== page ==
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Avoid Plastics !!! Human placenta cells die after BPA exposure - hormesis

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  • Scott Munson
    From: Teresa Binstock Date: Tue, Feb 2, 2010 at 6:58 AM Subject: [EF!] !!! Human placenta cells die after BPA exposure - hormesis
    Message 1 of 1 , Feb 2, 2010
      From: Teresa Binstock <binstock@...>
      Date: Tue, Feb 2, 2010 at 6:58 AM
      Subject: [EF!] !!! Human placenta cells die after BPA exposure - hormesis
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      Human placenta cells die after BPA exposure.

         * 2 February 2010

           Exposure to very low concentrations of the plasticizer bisphenol A
           (BPA) causes cellular damage and death in cultured human placenta
           cells, researchers report. The doses used for this study are
           similar to blood levels found in pregnant women. Particularly
           concerning was the observation that effects were most pronounced
           at the lowest - rather than the highest - concentrations of BPA.



      - - - -

      */Toxic effects of low doses of Bisphenol-A on human placental cells/*

      Nora Benachoura and Aziz Aris
      Toxicology and Applied Pharmacology Volume 241, Issue 3, 15 December
      2009, Pages 322-328
      $ http://tinyurl.com/y9wqhn5

      Humans are exposed daily to a great number of xenobiotics and their
      metabolites present as pollutants. Bisphenol-A (BPA) is extensively used
      in a broad range of products including baby bottles, food-storage
      containers, medical equipment, and consumer electronics. Thus, BPA is
      the most common monomer for polycarbonates intended for food contact.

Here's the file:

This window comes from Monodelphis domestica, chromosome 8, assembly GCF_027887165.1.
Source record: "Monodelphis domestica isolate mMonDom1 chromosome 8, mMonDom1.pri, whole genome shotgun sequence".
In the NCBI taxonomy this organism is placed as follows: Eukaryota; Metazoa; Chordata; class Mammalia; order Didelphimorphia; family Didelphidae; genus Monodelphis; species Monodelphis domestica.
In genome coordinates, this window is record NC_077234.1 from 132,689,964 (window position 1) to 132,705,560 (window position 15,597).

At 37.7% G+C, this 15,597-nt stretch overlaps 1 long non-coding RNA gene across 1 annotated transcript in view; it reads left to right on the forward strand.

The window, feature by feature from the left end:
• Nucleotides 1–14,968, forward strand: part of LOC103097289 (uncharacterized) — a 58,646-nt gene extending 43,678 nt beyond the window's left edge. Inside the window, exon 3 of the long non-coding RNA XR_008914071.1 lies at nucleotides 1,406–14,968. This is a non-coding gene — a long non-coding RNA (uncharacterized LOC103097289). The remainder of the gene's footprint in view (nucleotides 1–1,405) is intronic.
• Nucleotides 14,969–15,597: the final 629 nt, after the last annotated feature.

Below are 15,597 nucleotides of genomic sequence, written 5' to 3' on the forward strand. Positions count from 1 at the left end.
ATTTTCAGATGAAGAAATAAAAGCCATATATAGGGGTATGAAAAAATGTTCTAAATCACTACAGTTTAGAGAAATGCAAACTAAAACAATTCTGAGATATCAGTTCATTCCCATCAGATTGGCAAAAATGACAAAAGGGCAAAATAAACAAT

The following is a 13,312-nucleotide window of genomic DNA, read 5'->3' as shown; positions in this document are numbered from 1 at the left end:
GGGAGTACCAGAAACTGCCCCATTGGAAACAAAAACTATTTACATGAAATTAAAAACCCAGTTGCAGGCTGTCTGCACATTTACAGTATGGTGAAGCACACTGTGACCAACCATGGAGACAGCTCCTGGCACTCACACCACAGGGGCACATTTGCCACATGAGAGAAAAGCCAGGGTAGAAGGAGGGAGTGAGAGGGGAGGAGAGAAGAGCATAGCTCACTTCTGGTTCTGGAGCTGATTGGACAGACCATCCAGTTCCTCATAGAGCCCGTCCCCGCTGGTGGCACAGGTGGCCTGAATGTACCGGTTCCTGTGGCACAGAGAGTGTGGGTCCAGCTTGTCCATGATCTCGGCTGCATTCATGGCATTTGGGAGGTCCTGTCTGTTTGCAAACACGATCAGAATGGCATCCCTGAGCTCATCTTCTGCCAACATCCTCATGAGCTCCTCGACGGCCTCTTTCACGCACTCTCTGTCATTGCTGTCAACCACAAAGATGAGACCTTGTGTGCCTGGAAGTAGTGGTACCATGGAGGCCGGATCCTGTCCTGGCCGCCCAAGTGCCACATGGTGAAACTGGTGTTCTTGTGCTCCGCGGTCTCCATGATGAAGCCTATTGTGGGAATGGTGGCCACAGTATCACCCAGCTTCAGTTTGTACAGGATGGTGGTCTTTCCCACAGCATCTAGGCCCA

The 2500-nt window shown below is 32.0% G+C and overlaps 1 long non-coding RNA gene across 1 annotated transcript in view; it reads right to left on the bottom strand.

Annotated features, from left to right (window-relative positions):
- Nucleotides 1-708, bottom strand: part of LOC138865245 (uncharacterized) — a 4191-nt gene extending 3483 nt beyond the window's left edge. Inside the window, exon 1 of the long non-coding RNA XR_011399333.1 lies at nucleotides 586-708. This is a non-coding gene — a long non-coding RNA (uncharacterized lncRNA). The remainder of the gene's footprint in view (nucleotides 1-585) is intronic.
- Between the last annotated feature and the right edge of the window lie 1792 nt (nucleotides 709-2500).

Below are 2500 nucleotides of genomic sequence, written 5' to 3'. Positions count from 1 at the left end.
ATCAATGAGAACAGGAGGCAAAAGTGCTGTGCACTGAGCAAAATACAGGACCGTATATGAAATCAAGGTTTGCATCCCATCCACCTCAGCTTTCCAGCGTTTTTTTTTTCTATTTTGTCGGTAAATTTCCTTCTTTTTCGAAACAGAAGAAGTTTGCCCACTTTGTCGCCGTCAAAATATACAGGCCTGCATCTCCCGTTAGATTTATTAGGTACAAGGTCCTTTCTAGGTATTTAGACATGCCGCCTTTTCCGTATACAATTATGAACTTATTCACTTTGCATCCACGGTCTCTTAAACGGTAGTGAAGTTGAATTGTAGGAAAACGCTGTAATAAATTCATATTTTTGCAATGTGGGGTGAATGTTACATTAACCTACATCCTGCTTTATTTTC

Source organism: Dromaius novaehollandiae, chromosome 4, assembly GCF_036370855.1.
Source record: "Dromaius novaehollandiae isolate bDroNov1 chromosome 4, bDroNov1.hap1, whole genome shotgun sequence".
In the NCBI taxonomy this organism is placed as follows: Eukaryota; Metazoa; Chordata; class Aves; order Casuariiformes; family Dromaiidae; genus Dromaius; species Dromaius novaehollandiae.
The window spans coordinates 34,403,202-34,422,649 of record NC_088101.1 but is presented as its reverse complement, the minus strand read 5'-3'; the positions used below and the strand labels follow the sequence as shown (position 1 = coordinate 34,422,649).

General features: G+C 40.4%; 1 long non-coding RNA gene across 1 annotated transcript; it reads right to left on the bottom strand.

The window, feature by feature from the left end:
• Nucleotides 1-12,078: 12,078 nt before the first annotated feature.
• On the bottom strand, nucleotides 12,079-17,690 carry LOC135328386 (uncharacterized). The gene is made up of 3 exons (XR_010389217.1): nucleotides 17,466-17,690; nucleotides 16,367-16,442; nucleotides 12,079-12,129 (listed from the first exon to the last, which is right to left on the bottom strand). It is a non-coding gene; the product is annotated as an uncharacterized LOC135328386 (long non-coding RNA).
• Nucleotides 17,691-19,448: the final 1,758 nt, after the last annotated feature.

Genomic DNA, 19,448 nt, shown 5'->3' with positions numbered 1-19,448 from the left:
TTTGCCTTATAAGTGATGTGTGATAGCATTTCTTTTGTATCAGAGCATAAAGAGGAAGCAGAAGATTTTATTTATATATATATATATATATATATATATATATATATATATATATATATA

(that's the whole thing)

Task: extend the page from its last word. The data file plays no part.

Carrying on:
Levels of this industrial product are found in maternal blood, amniotic
      fluid, follicular fluid, placental tissue, umbilical cord blood, and
      maternal urine. In this study, we investigated toxic effects of BPA
      concentrations close to levels found in serum of pregnant women on human
      cytotrophoblasts (CTB). These cells were isolated from fresh placentas
      and exposed to BPA for 24 h. Our results showed that very low doses of
      BPA induce apoptosis (2 to 3 times) as assessed using M30 antibody
      immunofluorescent detection, and necrosis (1.3 to 1.7 times) as assessed
      through the cytosolic Adenylate Kinase (AK) activity after cell membrane
      damage. We also showed that BPA increased significantly the
      tumor-necrosis factor alpha (TNF-?) gene expression and protein
      excretion as measured by real-time RT-PCR and ELISA luminescent test,
      respectively. Moreover, we observed that induction of AK activation and
      TNF-? gene expression require lower levels of BPA than apoptosis or
      TNF-? protein excretion. Our findings suggest that exposure of placental
      cells to low doses of BPA may cause detrimental effects, leading /in
      vivo/ to adverse pregnancy outcomes such as preeclampsia, intrauterine
      growth restriction, prematurity and pregnancy loss.

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